The Spanish government feared that Beijing could unleash a new surge in borrowing costs by suddenly selling its titles, according to a Spanish official who worked in Beijing at the time.
   
   Meanwhile, two of the biggest Spanish investments in China — Abengoa’s desalination plant in Shandong and Ferroatlántica’s silicon processing plant in Sichuan — were having trouble with local governments and partners, and Madrid was trying to smooth things over via officials in Beijing. Also, Spanish exports, one of the keys of the still fragile economic recovery, were growing nicely in China.
   
   Self-censorship
   
   If the diplomatic crisis didn’t have a perceptible impact on economic relationship between the two countries, that’s because Madrid worked hard to make sure it wouldn’t. On February 27, 2014, just 17 days after the warrants were finally issued, Rajoy’s Popular Party passed a reform in Congress to limit the use of universal jurisdiction. The prosecution against Jiang and the other officials was dismissed four months later. “I don’t know what would have happened if the problem hadn’t been solved quickly,” said the Spanish official who worked in Beijing at the time.
   
   The Chinese state-owned, nationalistic tabloid Global Times had criticized the court case as hypocritical, pointing out that Spain “didn’t get rid of fascism until 1975” and has a “nasty history” of “colonialism, racial discrimination and persecution of left-wing forces.”
   
   Yet the way the case was handled by Madrid reveals a global trend that has been condemned by human rights organizations worldwide and which is being felt on the ground by Chinese activists who risk their lives by speaking up against their government’s abuses. As China’s power continues to grow, more and more countries are shying away from criticizing Beijing for fear of economic retaliation.
   
   The Dalai Lama stands by French MPs Jean-Patrick Gille and Noël Mamère in 2016. It was the Dalai Lama's first visit to France in five years | Philippe Lopez/AFP via Getty Images
   The Dalai Lama stands by French MPs Jean-Patrick Gille and Noel Mamere in 2016. It was the Dalai Lama’s first visit to France in five years | Philippe Lopez/AFP via Getty Images
   The trend can be seen in symbolic gestures, such as the fast declining number of public condemnations on the anniversary of the 1989 Tiananmen massacre each year on June 4. In the past, these diplomatic denunciations rolled out by the dozens. In 2017, only two countries — the U.S. and Germany — issued a public statement.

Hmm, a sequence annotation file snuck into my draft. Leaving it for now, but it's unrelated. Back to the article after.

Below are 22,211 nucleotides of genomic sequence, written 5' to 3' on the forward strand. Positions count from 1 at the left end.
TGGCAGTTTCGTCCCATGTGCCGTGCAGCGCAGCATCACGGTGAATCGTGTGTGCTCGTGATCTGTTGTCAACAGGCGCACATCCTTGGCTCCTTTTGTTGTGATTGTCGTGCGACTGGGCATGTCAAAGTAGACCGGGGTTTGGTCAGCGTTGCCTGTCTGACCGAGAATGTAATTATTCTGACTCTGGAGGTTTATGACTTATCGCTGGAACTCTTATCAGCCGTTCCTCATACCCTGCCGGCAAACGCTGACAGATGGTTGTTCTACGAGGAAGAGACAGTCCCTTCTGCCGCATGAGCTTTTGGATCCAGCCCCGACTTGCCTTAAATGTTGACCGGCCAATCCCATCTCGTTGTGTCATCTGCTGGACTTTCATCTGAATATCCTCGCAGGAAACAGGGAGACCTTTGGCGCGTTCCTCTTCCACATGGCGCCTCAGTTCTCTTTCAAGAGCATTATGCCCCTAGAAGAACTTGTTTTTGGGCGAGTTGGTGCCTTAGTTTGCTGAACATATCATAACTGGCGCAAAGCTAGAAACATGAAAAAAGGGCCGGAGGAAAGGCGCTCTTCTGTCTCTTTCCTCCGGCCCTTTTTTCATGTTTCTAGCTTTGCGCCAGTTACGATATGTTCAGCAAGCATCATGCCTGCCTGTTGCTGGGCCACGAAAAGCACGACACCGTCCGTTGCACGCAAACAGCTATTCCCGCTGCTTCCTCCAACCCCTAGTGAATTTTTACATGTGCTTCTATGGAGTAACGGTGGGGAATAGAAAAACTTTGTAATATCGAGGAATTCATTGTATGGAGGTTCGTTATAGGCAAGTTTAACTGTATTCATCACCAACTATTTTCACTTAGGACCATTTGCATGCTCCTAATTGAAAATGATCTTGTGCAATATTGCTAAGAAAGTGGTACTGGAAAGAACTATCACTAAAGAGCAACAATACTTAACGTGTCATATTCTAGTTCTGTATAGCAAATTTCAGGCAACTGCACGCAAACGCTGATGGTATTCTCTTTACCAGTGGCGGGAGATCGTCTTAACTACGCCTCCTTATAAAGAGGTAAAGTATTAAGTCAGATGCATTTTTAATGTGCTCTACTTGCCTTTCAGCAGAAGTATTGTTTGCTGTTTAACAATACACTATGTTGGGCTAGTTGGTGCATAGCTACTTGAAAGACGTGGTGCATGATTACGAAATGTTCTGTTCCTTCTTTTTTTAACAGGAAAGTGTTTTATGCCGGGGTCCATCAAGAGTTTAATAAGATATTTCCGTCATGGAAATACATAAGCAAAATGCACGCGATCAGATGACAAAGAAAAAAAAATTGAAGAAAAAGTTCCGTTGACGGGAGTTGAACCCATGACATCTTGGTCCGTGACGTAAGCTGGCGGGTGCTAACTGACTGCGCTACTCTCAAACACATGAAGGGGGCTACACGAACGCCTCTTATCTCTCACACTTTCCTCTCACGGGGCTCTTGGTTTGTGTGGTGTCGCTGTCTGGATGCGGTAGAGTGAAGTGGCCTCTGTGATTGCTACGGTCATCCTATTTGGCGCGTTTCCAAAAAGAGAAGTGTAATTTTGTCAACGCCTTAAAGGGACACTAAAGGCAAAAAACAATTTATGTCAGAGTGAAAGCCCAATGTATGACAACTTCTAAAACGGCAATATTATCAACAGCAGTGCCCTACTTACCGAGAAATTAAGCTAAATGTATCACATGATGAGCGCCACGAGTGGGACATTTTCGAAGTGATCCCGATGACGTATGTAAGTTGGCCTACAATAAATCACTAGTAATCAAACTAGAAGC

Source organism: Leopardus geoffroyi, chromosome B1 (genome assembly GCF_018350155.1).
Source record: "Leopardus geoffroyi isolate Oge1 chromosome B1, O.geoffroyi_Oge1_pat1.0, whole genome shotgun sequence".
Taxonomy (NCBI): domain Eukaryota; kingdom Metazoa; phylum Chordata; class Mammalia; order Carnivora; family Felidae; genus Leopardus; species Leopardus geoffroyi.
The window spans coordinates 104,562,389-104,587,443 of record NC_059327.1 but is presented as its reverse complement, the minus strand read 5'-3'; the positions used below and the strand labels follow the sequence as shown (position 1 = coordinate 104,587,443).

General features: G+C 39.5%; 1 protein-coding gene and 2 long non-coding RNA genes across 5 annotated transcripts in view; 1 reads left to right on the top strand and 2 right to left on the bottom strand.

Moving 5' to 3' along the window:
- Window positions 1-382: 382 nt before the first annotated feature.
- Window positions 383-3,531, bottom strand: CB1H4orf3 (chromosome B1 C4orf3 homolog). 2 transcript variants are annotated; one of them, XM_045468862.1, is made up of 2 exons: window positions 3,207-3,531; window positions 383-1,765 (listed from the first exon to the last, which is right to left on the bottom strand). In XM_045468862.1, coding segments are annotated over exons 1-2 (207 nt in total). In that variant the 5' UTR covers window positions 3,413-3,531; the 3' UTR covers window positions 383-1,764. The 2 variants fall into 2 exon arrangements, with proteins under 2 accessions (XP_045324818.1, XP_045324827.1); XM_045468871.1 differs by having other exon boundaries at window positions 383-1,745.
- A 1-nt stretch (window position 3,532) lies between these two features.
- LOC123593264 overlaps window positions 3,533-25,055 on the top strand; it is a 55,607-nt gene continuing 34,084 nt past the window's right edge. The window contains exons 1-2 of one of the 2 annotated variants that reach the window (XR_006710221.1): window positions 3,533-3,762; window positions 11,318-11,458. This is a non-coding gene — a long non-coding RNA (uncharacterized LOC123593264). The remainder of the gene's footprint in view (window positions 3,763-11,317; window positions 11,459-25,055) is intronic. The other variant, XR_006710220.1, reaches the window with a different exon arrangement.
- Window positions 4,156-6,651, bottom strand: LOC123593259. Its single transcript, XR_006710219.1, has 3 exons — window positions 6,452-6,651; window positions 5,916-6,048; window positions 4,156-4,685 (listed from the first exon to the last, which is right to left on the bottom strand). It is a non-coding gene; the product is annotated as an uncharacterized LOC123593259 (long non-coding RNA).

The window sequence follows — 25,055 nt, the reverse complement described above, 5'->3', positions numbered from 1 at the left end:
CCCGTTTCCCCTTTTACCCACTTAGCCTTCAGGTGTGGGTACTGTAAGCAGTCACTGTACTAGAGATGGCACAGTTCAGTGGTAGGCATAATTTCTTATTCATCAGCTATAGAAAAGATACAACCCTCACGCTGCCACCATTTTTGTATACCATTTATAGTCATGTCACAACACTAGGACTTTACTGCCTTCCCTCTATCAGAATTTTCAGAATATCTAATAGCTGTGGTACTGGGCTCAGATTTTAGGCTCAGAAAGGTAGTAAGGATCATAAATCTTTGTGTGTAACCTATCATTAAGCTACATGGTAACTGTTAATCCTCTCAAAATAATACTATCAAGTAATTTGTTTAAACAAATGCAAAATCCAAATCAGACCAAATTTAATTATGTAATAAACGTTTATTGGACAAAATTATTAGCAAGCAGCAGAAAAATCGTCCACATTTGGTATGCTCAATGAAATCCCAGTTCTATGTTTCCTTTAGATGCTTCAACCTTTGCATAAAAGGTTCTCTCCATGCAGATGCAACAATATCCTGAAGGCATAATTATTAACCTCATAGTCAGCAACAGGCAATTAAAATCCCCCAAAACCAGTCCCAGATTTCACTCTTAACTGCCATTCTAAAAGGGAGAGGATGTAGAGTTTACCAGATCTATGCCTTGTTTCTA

Another sign is the shunning of the Dalai Lama. Europe had been the Tibetan spiritual leader’s most important travel destination outside India between 1991 and 2008, according to research by professors at the University of Goettingen. Nowadays, most European governments avoid direct contact with him, according to the European Council on Foreign Relations (ECFR).
   
   “The international community and Western countries pay less and less attention to human rights in China,” said Teng Biao, a Chinese human rights lawyer who fled the country in 2014 and is currently a visiting scholar at New York University. “The West is unwilling to offend the Chinese Communist Party,” he added. “Governments, scholars, NGOs … there’s a generalized self-censorship in regard to Chinese problems.”
   
   ‘More aggressive’
   
   Hu Jia, a Chinese dissident who spent three-and-a-half years in prison for “subversion of state power” and still suffers regular house arrests in his home in Beijing, said: “The international community is more and more afraid of criticizing the Chinese Communist Party,” because of the need for cooperation in areas like the economy, climate change, security and terrorism.
   
   Hu, who was awarded the European Parliament Sakharov Prize for work on human rights in 2008, said people like him “feel disappointed” when Western leaders give in to Chinese pressure and “reduce mentions or even remain silent” about human rights abuses in China in their meetings with Communist officials.
   
   “It’s not just Western countries, it’s Eastern countries and international institutions as well,” said Sophie Richardson, the China director at Human Rights Watch. “China has got much more aggressive,” she said, about making threats and getting governments to “very publicly yield to that pressure.”
   
   In Europe, Norway suffered a sharp fall in Chinese salmon imports, a freezing of trade talks and a cancelation of high-level contacts after Chinese dissident Liu Xiaobo was awarded the Nobel Peace Prize in 2010.
   
   Relations between Beijing and Oslo only normalized in December 2016. Both capitals issued a joint declaration. “The Norwegian government fully respects China’s development path and social system, and highly commends its historic and unparalleled development,” the statement said. “The Norwegian government … attaches high importance to China’s core interests and major concerns, will not support actions that undermine them, and will do its best to avoid any future damage to the bilateral relations.”
   
   Across the Continent, Chinese pressure has sharply curtailed coordinated criticism of Beijing’s human rights record. While human rights remains one of the EU foreign policy’s official priorities on China, “most member states were reluctant to raise the issue directly with Beijing,” reported the ECFR in 2016. “Most often, human rights policy was outsourced to the EU or to third parties such as the U.N. Human Rights Council (UNHRC), or to civil society, NGOs, and media outlets throughout Europe, which unfortunately have a limited impact on Chinese policy,” it stated.
   
   EU actions have also been undermined by division among member countries. This month, Greece blocked an EU statement at the United Nations criticizing China’s human rights record. In March, Hungary derailed the EU’s consensus to sign a joint letter about lawyers being reportedly tortured under arrest in China. Just seven member countries signed the statement: Belgium, the Czech Republic, Estonia, France, Germany, Sweden and the U.K.